That higher figure is based on the ‘Leeds by example’ work run by Hubbub, and involving the likes of Starbucks, Ecosurety, Costa, Bunzl and a number of others. There is also a nod in the document to the members of the national cup recycling scheme (Costa, McDonald’s, Pret A Manger, Caffè Nero, Greggs, Burger King, Pure and Lavazza Professional). But these are responsible for only 36% of the disposable cups sold, which shows voluntary approaches only get you so far.
The consultation reads: “Mandatory takeback would require businesses selling filled disposable paper cups to provide for the separate collection of used cups (either generated in-store or consumed ‘on-the-go’), through both in-store and front of shop collection points, and to arrange for the collection and recycling of these cups. The takeback requirement would extend to accepting all disposable paper cups at these collection points irrespective of brand or where the drink was purchased.” There will also be reporting requirements and targets within the government’s new scheme (which actually aligns with the EU’s single-use plastics directive objectives to reduce consumption of cups).
The Foodservice Package Association appears delighted with the news. The national scheme and work by Hubbub certainly provides a foundation for what could be achieved to lift stubbornly low recycling rates for cups. But isn’t reduction the name of the game here? If consumers can happily recycle their single-use cups they might not bother with reusable ones.
Indeed, a mandatory takeback scheme (cunningly) allows the government (and industry) to boot any thoughts of a so-called ‘latte levy’ into the long grass. Scotland is still actively pursuing a cup charge, while in the south the powers for charges – which have been shown to effectively nudge people towards reusables – will be ready and waiting in the delayed environment bill. Is the government willing to use them?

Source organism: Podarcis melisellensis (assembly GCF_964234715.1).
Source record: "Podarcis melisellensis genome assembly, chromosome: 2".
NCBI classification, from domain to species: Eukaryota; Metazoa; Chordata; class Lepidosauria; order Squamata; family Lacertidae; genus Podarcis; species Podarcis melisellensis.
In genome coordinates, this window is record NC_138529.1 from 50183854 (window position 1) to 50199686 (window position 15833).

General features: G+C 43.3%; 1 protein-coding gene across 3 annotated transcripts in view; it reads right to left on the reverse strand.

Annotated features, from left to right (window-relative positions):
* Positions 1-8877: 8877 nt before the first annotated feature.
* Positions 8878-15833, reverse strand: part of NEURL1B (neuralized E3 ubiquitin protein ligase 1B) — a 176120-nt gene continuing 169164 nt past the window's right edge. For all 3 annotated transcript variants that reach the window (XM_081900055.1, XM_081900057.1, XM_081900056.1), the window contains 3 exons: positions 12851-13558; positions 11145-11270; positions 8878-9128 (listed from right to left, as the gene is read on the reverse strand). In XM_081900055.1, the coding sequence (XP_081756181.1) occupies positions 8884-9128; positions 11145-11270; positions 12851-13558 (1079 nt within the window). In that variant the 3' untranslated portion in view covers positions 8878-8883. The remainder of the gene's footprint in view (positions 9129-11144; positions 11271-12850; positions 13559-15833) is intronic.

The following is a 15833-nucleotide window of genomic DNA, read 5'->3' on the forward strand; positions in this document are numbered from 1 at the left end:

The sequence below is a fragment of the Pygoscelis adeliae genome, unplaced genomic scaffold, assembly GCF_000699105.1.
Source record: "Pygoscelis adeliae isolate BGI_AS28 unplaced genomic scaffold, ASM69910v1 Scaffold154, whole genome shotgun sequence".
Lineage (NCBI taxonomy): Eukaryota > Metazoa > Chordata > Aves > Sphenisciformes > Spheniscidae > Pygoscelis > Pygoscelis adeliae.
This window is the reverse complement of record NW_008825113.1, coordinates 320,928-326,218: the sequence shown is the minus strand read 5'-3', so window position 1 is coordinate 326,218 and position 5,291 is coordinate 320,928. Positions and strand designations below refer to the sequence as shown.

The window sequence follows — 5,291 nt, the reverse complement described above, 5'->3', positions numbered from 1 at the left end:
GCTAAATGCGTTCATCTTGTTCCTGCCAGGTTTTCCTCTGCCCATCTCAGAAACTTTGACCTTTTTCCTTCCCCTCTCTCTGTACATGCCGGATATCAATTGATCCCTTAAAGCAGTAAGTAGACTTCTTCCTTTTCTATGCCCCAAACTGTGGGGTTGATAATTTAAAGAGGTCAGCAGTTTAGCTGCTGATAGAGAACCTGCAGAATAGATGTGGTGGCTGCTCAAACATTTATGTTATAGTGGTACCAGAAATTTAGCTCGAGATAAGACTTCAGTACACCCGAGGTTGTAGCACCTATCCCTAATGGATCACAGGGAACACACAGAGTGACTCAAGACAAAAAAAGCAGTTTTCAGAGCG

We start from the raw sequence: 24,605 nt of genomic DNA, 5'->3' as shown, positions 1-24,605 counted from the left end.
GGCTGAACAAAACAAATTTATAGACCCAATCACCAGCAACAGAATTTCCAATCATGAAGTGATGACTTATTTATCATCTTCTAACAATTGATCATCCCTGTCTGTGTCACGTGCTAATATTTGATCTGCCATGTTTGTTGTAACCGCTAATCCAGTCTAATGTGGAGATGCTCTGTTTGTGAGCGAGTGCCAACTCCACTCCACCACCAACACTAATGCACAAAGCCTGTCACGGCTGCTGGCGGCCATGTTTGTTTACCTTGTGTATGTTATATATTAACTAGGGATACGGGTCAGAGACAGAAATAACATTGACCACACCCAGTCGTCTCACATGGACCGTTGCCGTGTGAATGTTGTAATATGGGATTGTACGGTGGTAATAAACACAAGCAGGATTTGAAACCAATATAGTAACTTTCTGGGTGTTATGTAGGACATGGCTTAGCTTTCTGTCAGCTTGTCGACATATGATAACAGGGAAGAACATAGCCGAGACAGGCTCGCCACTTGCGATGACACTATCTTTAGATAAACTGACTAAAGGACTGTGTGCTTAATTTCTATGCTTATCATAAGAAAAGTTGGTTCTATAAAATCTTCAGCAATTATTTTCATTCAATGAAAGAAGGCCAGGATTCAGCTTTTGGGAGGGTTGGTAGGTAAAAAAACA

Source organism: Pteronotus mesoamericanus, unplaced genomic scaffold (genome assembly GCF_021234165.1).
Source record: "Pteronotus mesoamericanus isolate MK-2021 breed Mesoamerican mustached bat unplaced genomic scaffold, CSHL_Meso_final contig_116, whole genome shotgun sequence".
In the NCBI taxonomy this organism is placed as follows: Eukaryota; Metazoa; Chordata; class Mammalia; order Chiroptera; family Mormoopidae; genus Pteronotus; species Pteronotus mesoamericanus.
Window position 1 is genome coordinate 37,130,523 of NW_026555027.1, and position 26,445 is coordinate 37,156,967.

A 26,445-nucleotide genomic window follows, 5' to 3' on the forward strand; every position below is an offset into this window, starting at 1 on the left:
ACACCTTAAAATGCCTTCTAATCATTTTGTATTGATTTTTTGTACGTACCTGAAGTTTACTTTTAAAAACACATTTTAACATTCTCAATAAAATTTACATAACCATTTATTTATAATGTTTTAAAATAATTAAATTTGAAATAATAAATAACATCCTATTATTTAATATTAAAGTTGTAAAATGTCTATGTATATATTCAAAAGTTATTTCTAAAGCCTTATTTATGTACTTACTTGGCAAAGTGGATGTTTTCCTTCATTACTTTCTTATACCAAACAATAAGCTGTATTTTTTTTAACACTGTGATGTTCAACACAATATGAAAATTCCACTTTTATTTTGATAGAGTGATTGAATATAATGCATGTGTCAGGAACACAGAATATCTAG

The government reckons it is still on track to meet its target to have EPR in place by 2023 (the cup scheme is planned for then too).
DRS, however, has slipped to “late 2024 at the earliest” in England, Wales and Northern Ireland – a decision that has irked green campaigners. Scotland is currently considering a second delay to its DRS but still hopes to start ahead of the rest of the UK (whether it is doing this to deliberately annoy everyone else or spur them to get on with their own schemes is moot).
The UK government is proposing a DRS capturing PET plastic bottles, glass bottles, and steel and aluminium cans. This is in line with Scotland’s scheme. Campaigners want all materials in there, though, so milk bottles (HDPE) and cartons (fibre and foil) too.
Expect some sparring on sizes too. The DRS consultation invites feedback on whether the DRS should be an “all-in scheme” (including drinks containers up to 3l in size) or an “on-the-go” one (drinks containers under 750ml in size and excluding those containers sold in multipacks).
Green Alliance, a think tank, has warned it would be “a mistake to arbitrarily leave out some materials or cut off containers above a certain volume”. An all-in scheme would offer “the greatest potential for scaling up to promote reusable containers in the future”, it noted in evidence submitted to the live DRS inquiry being run by the environmental audit committee.
The Foodservice Packaging Association begs to differ. “Quite simply DRS should be based solely on-the-go,” it noted in its submission. “As on-the-go collection and recycling rates are significantly lower than kerbside, this is where the biggest leap in recycling rates is to be gained with the added potential to reduce litter.”
All interested parties now have 10-and-a-half weeks to prepare responses to the consultations. And for those not content with only 495 pages to sift through, a third consultation will arrive shortly on the introduction of consistent recycling collections for all households and businesses in England. The sooner the better really, given that this overlaps intricately with both DRS and EPR.